As with adult hair, children’s hair develops within a natural life cycle. A hair strand tends to grow actively for between two and six years, then the strand enters a resting (Telogen) phase. After about three months, the hair will fall out then a new strand will grow to replace it.
Some child hair loss is perfectly normal, however if your child seems to be losing a lot of hair, it could be down to an underlying health condition.
What are the main reasons for childhood hair loss?
There are a number of reasons why a child’s hair may be falling out excessively but it could be down to a number of factors and maybe one of the following health conditions:
If you notice that your child’s hair falls out in oval or round shaped patterns, it may be a sign of a condition known as alopecia areata. This condition causes a sudden loss of hair (just a few days) that leaves smooth, bald patches on the scalp.
It is thought that this condition is caused by a child’s immune system. It is a fairly rare condition, only affecting about 1 in every 1,000 children. There is no cure but Dermatologists can prescribe medications to help promote hair growth.
This is a ringworm variety which causes scalp lesions whilst also attacking hair. Tinea Capitis is a fungal infection, which also happens to be the most common cause of childhood hair loss. It particularly affects children of school age, as it is highly contagious.
If you suspect that your child may have Tinea capitis, it’s best to visit your GP for confirmation. They are likely to examine your child’s scalp, using ultraviolet light to investigate and confirm if this is the reason. If your child is found to have Tinea capitis, they will be prescribed antifungal medication and a special shampoo, which they’ll need to use for around eight weeks.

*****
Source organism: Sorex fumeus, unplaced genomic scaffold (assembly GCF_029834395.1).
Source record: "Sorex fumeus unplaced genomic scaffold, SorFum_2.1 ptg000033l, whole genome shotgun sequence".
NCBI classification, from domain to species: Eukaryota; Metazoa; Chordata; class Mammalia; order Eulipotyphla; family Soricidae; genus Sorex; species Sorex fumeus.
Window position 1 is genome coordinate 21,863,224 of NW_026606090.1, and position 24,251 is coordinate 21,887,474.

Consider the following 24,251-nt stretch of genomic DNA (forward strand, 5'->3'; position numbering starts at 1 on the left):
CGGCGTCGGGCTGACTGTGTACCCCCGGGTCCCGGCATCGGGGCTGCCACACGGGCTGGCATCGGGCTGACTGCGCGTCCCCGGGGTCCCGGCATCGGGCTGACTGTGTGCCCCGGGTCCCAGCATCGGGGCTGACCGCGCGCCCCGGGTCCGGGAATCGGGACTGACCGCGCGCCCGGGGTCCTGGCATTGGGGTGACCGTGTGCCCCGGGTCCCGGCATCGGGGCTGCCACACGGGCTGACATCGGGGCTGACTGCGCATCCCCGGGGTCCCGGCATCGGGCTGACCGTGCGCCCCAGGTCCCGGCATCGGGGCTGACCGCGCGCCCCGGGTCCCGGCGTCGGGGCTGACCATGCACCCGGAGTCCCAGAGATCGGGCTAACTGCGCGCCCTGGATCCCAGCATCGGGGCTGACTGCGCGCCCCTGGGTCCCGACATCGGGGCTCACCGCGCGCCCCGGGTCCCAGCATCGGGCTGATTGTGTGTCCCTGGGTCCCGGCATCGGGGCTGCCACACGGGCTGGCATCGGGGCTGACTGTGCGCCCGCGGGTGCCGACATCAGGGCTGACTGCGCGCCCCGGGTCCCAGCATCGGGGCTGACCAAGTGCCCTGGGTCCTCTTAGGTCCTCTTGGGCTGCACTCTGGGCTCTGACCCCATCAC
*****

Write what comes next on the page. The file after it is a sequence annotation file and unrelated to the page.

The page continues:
This condition causes a child’s hair growth cycle to become interrupted. Whilst only around 10% – 15% of a child’s hair is in the resting phase (Telogen phase) at one time, telogen effluvium causes a higher percentage or in fact all of the hairs to be in this phase at one time, potentially leading to periods of varying degrees of baldness.
This condition can occur for a wide variety of different reasons such as excessive use of Vitamin A, stress from extreme fevers and medication side effects or injury. This problem tends to disappear naturally and often within a six to twelve month period.
Hair shaft trauma
Children can cause actual physical stress to hair which goes on to cause hair loss. This is known in the medical profession as hair shaft trauma and can occur as a result of consistently pulling at and pulling out hair, excessive friction or chemical burns.
Seek medical advice
Childhood hair loss can obviously be very worrying for parents but the key is to find the root of the problem as quickly as possible. Rely on medical professionals for help and ensure you provide your child with the support they need to get through what may be a distressing time for them.